PHARMACY

Walgreens, CVS Caremark announce new PBM network agreement

BY Allison Cerra

WOONSOCKET, R.I., and DEERFIELD, Ill. The nation’s top drug store chains have reached a new agreement in which one will continue as a participating member of the other’s pharmacy benefit management network.

Nearly two weeks after Walgreens announced that it would terminate its provider relationship with CVS Caremark’s PBM network — to which CVS Caremark responded it would terminate Walgreens’ participation in its retail pharmacy networks in 30 days for violating contract agreements — the two pharmacy giants have reached an agreement in which Walgreens will continue participating in the CVS Caremark pharmacy benefit management national retail network for existing, new or renewal plans. With the continuing participation of Walgreens, the CVS Caremark national pharmacy network will have more than 64,000 participating pharmacies, including neighborhood independent pharmacies, chain pharmacies and those located in supermarkets and other major retailers.

The companies are not disclosing the financial terms of the new contract.

“We are very pleased with the outcome of this mutual, multiyear agreement that meets our business objectives,” said Kermit Crawford, Walgreens EVP pharmacy. “The agreement makes good business sense, provides the framework we need to operate our business going forward and assures choice and convenience for the many consumers who look to us for quality pharmacy care. The agreement is good for our patients, pharmacists and shareholders, and will allow us to continue to meet the needs of our customers across the country through the CVS Caremark network.”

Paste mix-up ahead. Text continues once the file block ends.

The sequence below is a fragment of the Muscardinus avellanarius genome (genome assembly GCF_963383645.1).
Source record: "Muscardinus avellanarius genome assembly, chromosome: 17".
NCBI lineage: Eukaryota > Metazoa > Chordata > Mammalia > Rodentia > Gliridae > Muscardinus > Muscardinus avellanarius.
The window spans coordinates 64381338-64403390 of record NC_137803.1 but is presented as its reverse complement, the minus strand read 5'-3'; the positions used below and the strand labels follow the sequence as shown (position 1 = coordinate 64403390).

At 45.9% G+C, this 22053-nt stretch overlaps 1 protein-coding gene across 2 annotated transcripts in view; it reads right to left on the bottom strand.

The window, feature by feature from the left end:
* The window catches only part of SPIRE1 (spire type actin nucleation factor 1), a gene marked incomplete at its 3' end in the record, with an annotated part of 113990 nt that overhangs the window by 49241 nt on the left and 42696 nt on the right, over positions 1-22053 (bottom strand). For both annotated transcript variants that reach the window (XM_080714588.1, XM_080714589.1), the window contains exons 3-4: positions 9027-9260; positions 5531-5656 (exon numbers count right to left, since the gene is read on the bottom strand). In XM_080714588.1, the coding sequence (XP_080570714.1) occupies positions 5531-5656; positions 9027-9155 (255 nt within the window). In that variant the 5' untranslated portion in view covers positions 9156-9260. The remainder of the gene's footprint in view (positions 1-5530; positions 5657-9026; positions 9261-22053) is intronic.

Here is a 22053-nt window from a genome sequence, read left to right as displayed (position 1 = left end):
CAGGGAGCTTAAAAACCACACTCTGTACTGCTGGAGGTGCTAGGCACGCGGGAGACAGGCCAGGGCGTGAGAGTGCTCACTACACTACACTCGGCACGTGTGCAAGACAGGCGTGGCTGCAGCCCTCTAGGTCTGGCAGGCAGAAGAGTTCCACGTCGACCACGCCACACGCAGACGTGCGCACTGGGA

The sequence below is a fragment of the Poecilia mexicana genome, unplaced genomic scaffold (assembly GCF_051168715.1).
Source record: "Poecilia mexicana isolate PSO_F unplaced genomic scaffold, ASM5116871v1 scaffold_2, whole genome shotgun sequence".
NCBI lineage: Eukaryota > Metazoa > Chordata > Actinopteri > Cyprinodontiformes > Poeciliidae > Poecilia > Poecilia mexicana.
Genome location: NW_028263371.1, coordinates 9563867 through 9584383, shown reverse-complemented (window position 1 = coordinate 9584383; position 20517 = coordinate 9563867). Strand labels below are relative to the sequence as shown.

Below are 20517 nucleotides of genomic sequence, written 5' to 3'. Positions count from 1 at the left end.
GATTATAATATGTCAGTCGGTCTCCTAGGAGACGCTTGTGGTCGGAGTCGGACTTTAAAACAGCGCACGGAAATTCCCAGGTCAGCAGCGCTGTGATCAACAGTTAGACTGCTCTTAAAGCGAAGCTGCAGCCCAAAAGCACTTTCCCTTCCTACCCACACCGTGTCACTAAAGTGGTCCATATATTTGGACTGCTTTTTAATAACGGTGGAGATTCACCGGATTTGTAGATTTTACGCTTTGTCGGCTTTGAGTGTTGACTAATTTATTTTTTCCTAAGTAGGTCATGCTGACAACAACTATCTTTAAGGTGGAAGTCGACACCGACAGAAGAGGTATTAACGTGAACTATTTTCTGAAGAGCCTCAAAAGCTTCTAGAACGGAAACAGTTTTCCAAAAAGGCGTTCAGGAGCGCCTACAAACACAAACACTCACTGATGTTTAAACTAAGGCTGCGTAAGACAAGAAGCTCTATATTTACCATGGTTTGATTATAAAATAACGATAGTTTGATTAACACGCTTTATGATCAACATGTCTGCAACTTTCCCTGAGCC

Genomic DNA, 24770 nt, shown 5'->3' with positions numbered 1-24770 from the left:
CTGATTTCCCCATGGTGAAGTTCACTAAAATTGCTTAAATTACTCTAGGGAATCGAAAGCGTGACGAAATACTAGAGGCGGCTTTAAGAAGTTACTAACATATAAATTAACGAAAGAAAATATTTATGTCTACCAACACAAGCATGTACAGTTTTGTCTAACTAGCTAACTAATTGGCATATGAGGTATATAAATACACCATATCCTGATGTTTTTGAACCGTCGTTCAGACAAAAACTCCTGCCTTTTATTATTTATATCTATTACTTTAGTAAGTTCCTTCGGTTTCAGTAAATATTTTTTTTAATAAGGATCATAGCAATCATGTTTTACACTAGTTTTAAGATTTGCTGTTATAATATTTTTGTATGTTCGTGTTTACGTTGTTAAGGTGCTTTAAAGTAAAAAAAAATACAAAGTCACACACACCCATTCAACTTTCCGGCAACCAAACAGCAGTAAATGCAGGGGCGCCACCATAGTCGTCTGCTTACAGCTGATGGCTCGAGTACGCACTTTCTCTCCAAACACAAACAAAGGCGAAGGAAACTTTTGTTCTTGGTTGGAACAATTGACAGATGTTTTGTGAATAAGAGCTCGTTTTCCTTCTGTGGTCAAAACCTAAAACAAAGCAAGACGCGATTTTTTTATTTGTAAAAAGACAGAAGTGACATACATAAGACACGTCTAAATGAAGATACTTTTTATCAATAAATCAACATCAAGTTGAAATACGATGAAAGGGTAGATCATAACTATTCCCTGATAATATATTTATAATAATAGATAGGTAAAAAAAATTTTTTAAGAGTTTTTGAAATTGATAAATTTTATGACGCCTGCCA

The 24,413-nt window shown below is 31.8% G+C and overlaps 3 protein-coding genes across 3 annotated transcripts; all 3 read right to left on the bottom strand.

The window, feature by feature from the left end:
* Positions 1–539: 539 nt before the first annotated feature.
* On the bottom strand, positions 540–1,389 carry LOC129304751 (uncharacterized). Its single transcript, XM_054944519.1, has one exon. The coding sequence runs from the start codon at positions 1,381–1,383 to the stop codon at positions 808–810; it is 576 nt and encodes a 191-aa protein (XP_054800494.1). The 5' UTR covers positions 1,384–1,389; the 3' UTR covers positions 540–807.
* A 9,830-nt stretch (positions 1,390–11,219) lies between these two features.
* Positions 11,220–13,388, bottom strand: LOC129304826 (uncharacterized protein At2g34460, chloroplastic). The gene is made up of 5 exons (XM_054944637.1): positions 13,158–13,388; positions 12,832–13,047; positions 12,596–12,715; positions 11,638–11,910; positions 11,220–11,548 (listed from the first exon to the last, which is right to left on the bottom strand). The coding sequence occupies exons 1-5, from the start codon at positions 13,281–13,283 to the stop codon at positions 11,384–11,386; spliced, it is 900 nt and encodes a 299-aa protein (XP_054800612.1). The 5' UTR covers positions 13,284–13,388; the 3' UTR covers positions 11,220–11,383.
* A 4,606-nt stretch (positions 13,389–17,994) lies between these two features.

Per Lofberg, president of CVS Caremark’s PBM business, added, “We are pleased to have reached a mutually agreeable solution together with Walgreens that is consistent with our top priority to provide convenient access to affordable, high-quality pharmacy health care. This new contract enables Walgreens to continue participating in CVS Caremark’s PBM national pharmacy network, provides enhanced network stability, eliminates any current or long-term disruption for our clients or their members and allows us to continue to fulfill our obligation to deliver cost-effective pharmacy benefits for our clients.”

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FDA approves Jevtana

BY Alaric DeArment

SILVER SPRING, Md. The Food and Drug Administration has approved a new treatment for advanced prostate cancer, the agency said Thursday.

The FDA announced the approval of Sanofi-Aventis’ Jevtana (cabazitaxel), a chemotherapy drug used with the steroid prednisone. The agency said the drug was the first treatment for advanced, hormone-refractory prostate cancer that has worsened during or after treatment with docetaxel, also a chemotherapy drug used in advanced prostate cancer. Hormone refractory prostate cancer happens when prostate tumors continue to grow despite treatments meant to reduce the body’s production of the male hormone testosterone, which helps prostate tumors grow.

“Patients have few therapeutic options in this disease setting,” FDA Center for Drug Evaluation and Research Office of Oncology Products director Richard Pazdur said. “FDA was able to review and approve the application for Jevtana in 11 weeks, expediting the availability of this drug to men with prostate cancer.”

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Report: Oregon State Board of Pharmacy declares marijuana as drug with medical use

BY Alaric DeArment

SALEM, Ore. The makers of the 1930s documentary “Reefer Madness” would be furious at the news, but it likely will come as a relief to people with certain diseases and marijuana law-reform advocates.

The Oregon State Board of Pharmacy voted Wednesday to have marijuana classified as a drug with medical use, according to reports from a local TV station. The decision makes the state to reclassify it as such.

Under the decision, marijuana will be known as a Schedule II controlled substance, meaning that it has high potential for abuse but still has medical benefits. Previously — and still in all other states — marijuana was a Schedule I drug, meaning it had no medical benefits.

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